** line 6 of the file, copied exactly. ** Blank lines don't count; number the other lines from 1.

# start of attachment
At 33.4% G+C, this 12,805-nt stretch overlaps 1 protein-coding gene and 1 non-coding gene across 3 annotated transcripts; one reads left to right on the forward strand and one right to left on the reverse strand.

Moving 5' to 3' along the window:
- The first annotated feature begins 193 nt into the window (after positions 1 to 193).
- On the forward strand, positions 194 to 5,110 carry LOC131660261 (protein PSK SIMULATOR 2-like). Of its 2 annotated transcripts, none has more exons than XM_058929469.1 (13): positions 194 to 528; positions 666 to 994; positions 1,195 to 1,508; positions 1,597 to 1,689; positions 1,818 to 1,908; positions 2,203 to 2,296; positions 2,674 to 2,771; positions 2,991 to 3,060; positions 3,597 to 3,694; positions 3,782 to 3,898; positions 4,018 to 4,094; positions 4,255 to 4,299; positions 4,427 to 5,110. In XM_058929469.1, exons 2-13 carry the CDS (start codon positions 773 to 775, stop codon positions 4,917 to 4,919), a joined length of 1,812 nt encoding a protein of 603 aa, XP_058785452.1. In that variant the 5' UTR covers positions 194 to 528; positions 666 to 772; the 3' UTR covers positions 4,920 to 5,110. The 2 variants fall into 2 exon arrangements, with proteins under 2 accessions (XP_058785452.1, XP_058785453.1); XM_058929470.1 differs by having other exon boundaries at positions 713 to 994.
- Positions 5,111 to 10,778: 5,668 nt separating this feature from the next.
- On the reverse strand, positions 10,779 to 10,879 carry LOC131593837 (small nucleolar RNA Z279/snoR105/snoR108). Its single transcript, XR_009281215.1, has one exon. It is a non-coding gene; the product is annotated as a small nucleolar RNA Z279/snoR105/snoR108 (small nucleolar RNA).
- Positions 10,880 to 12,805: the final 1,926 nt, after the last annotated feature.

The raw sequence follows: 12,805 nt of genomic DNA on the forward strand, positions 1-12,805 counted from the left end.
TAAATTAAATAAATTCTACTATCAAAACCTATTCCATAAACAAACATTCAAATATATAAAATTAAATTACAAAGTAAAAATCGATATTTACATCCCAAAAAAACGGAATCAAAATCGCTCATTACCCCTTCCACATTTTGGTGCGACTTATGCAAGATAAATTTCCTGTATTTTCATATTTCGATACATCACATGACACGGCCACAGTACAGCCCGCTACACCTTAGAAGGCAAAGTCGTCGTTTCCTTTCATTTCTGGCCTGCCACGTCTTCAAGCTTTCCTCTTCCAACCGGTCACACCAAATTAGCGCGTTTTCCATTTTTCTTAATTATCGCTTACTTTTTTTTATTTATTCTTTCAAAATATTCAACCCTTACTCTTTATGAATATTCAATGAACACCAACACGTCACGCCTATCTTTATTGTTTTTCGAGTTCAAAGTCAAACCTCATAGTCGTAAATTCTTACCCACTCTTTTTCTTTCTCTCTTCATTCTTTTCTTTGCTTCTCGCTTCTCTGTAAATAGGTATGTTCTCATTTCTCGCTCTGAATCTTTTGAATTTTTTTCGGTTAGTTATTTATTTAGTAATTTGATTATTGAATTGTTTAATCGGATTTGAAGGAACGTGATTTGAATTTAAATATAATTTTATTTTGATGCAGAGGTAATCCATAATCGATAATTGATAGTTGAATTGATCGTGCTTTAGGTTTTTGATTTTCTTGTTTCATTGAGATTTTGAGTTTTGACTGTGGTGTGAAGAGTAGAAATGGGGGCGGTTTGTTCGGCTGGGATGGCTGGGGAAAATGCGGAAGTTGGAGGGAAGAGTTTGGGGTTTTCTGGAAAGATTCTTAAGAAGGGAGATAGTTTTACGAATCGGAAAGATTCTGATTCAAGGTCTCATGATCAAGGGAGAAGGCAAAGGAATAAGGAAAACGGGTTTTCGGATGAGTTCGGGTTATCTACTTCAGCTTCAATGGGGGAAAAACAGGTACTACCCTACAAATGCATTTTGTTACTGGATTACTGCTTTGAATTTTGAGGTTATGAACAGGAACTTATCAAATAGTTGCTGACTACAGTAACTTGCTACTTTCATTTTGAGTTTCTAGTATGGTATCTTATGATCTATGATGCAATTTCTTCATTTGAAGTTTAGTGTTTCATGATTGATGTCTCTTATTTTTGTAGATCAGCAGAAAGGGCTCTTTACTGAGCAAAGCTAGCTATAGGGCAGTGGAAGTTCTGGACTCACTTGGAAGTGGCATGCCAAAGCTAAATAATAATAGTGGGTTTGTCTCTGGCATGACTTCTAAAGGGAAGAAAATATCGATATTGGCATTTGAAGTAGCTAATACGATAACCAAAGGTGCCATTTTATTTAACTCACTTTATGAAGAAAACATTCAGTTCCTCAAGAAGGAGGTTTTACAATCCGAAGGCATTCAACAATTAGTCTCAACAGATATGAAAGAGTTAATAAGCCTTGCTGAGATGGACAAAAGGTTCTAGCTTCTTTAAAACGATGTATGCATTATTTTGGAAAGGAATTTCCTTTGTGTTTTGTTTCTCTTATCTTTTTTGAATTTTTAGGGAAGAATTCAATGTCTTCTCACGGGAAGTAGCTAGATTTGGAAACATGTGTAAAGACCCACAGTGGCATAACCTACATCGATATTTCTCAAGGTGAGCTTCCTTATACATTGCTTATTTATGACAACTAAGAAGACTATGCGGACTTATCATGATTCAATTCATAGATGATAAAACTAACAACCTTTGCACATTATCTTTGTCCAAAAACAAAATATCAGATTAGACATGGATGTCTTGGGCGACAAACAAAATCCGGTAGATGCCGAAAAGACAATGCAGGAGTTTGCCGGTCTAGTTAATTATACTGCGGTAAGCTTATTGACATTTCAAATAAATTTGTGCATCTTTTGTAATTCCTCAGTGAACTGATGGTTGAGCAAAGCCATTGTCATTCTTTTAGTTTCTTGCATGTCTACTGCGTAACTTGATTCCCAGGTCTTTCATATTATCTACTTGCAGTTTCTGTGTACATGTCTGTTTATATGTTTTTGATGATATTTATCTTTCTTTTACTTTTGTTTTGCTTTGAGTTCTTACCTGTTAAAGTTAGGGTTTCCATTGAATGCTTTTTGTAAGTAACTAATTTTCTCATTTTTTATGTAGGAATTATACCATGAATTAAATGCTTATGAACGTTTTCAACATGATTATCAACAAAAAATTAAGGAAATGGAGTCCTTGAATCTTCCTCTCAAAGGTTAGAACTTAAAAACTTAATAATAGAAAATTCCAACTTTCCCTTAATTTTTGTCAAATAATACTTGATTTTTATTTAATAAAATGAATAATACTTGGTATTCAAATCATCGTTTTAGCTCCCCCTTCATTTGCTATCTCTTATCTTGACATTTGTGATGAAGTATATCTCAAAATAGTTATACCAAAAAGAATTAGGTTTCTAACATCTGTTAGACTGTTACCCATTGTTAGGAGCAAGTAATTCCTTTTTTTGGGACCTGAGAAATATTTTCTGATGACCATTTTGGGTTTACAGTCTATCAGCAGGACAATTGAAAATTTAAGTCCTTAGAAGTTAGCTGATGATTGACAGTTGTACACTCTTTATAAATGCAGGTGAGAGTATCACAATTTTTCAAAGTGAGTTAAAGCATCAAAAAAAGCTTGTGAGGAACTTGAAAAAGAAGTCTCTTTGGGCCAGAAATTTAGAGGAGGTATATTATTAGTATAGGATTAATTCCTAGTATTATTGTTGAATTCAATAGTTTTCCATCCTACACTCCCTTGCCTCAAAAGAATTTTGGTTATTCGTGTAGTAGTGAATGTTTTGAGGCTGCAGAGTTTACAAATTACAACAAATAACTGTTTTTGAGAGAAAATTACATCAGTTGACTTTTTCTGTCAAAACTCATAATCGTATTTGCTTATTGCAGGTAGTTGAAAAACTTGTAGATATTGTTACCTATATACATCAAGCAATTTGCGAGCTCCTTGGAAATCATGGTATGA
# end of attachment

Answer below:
- On the reverse strand, positions 10,779 to 10,879 carry LOC131593837 (small nucleolar RNA Z279/snoR105/snoR108). Its single transcript, XR_009281215.1, has one exon. It is a non-coding gene; the product is annotated as a small nucleolar RNA Z279/snoR105/snoR108 (small nucleolar RNA).